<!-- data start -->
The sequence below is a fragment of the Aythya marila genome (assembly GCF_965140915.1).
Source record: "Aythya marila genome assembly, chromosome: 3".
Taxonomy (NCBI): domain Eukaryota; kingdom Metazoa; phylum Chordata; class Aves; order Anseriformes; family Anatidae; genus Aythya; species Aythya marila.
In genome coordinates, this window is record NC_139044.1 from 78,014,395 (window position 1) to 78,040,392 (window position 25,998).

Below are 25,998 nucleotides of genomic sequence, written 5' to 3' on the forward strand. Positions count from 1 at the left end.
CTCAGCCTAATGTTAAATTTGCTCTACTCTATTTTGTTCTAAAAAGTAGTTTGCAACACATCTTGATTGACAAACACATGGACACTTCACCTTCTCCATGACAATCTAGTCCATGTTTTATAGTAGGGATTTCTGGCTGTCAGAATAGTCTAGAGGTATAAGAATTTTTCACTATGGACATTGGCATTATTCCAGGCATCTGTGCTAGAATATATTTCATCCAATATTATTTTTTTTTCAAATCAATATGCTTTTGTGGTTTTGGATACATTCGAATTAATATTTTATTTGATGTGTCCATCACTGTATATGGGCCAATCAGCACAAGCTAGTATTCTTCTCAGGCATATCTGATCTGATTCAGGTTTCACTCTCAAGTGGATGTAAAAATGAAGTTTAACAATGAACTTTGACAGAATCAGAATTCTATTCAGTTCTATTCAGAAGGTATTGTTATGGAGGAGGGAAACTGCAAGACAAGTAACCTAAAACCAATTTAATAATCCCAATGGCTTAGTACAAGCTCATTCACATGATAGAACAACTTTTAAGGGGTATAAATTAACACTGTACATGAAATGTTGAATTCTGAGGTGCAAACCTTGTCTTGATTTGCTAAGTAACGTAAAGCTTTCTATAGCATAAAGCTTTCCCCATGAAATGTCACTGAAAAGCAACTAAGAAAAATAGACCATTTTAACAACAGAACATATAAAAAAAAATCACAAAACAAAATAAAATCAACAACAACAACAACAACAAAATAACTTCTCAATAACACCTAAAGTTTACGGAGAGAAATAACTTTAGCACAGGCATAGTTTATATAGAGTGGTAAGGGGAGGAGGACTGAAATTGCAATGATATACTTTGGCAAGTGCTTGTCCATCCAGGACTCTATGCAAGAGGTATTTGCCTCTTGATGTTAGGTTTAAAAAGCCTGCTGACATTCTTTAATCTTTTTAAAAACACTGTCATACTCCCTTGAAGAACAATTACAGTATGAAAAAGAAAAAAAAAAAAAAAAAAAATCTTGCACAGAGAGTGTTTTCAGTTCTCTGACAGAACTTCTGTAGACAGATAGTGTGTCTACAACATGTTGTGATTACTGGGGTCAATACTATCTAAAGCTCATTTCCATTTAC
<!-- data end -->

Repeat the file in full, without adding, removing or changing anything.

The sequence below is a fragment of the Aythya marila genome (assembly GCF_965140915.1).
Source record: "Aythya marila genome assembly, chromosome: 3".
Taxonomy (NCBI): domain Eukaryota; kingdom Metazoa; phylum Chordata; class Aves; order Anseriformes; family Anatidae; genus Aythya; species Aythya marila.
In genome coordinates, this window is record NC_139044.1 from 78,014,395 (window position 1) to 78,040,392 (window position 25,998).

Below are 25,998 nucleotides of genomic sequence, written 5' to 3' on the forward strand. Positions count from 1 at the left end.
CTCAGCCTAATGTTAAATTTGCTCTACTCTATTTTGTTCTAAAAAGTAGTTTGCAACACATCTTGATTGACAAACACATGGACACTTCACCTTCTCCATGACAATCTAGTCCATGTTTTATAGTAGGGATTTCTGGCTGTCAGAATAGTCTAGAGGTATAAGAATTTTTCACTATGGACATTGGCATTATTCCAGGCATCTGTGCTAGAATATATTTCATCCAATATTATTTTTTTTTCAAATCAATATGCTTTTGTGGTTTTGGATACATTCGAATTAATATTTTATTTGATGTGTCCATCACTGTATATGGGCCAATCAGCACAAGCTAGTATTCTTCTCAGGCATATCTGATCTGATTCAGGTTTCACTCTCAAGTGGATGTAAAAATGAAGTTTAACAATGAACTTTGACAGAATCAGAATTCTATTCAGTTCTATTCAGAAGGTATTGTTATGGAGGAGGGAAACTGCAAGACAAGTAACCTAAAACCAATTTAATAATCCCAATGGCTTAGTACAAGCTCATTCACATGATAGAACAACTTTTAAGGGGTATAAATTAACACTGTACATGAAATGTTGAATTCTGAGGTGCAAACCTTGTCTTGATTTGCTAAGTAACGTAAAGCTTTCTATAGCATAAAGCTTTCCCCATGAAATGTCACTGAAAAGCAACTAAGAAAAATAGACCATTTTAACAACAGAACATATAAAAAAAAATCACAAAACAAAATAAAATCAACAACAACAACAACAACAAAATAACTTCTCAATAACACCTAAAGTTTACGGAGAGAAATAACTTTAGCACAGGCATAGTTTATATAGAGTGGTAAGGGGAGGAGGACTGAAATTGCAATGATATACTTTGGCAAGTGCTTGTCCATCCAGGACTCTATGCAAGAGGTATTTGCCTCTTGATGTTAGGTTTAAAAAGCCTGCTGACATTCTTTAATCTTTTTAAAAACACTGTCATACTCCCTTGAAGAACAATTACAGTATGAAAAAGAAAAAAAAAAAAAAAAAAAATCTTGCACAGAGAGTGTTTTCAGTTCTCTGACAGAACTTCTGTAGACAGATAGTGTGTCTACAACATGTTGTGATTACTGGGGTCAATACTATCTAAAGCTCATTTCCATTTAC